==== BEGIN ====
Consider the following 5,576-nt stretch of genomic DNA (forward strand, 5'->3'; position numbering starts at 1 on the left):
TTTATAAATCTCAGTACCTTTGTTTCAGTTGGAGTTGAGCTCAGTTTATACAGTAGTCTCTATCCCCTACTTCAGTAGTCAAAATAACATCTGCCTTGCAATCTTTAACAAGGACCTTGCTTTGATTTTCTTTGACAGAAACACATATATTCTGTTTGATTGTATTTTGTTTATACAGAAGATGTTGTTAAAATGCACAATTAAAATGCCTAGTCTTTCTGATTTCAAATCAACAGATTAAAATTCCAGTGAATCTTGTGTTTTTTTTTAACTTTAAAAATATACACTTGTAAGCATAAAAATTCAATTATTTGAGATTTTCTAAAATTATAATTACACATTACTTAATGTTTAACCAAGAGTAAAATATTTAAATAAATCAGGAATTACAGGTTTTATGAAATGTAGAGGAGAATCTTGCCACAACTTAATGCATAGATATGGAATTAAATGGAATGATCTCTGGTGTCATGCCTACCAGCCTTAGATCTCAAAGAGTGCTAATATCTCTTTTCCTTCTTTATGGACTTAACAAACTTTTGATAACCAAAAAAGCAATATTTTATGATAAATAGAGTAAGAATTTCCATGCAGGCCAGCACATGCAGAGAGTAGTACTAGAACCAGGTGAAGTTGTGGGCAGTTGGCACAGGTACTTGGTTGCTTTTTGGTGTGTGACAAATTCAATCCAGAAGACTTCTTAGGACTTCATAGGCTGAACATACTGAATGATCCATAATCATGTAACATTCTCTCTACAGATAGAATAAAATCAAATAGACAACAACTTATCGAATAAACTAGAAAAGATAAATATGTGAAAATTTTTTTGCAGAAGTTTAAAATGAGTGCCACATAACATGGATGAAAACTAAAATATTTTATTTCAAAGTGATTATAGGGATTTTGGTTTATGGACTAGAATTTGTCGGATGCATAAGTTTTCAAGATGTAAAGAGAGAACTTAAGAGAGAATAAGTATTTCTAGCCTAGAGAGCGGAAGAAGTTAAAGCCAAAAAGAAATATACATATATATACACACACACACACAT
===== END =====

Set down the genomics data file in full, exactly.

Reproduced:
Consider the following 5,576-nt stretch of genomic DNA (forward strand, 5'->3'; position numbering starts at 1 on the left):
TTTATAAATCTCAGTACCTTTGTTTCAGTTGGAGTTGAGCTCAGTTTATACAGTAGTCTCTATCCCCTACTTCAGTAGTCAAAATAACATCTGCCTTGCAATCTTTAACAAGGACCTTGCTTTGATTTTCTTTGACAGAAACACATATATTCTGTTTGATTGTATTTTGTTTATACAGAAGATGTTGTTAAAATGCACAATTAAAATGCCTAGTCTTTCTGATTTCAAATCAACAGATTAAAATTCCAGTGAATCTTGTGTTTTTTTTTAACTTTAAAAATATACACTTGTAAGCATAAAAATTCAATTATTTGAGATTTTCTAAAATTATAATTACACATTACTTAATGTTTAACCAAGAGTAAAATATTTAAATAAATCAGGAATTACAGGTTTTATGAAATGTAGAGGAGAATCTTGCCACAACTTAATGCATAGATATGGAATTAAATGGAATGATCTCTGGTGTCATGCCTACCAGCCTTAGATCTCAAAGAGTGCTAATATCTCTTTTCCTTCTTTATGGACTTAACAAACTTTTGATAACCAAAAAAGCAATATTTTATGATAAATAGAGTAAGAATTTCCATGCAGGCCAGCACATGCAGAGAGTAGTACTAGAACCAGGTGAAGTTGTGGGCAGTTGGCACAGGTACTTGGTTGCTTTTTGGTGTGTGACAAATTCAATCCAGAAGACTTCTTAGGACTTCATAGGCTGAACATACTGAATGATCCATAATCATGTAACATTCTCTCTACAGATAGAATAAAATCAAATAGACAACAACTTATCGAATAAACTAGAAAAGATAAATATGTGAAAATTTTTTTGCAGAAGTTTAAAATGAGTGCCACATAACATGGATGAAAACTAAAATATTTTATTTCAAAGTGATTATAGGGATTTTGGTTTATGGACTAGAATTTGTCGGATGCATAAGTTTTCAAGATGTAAAGAGAGAACTTAAGAGAGAATAAGTATTTCTAGCCTAGAGAGCGGAAGAAGTTAAAGCCAAAAAGAAATATACATATATATACACACACACACACAT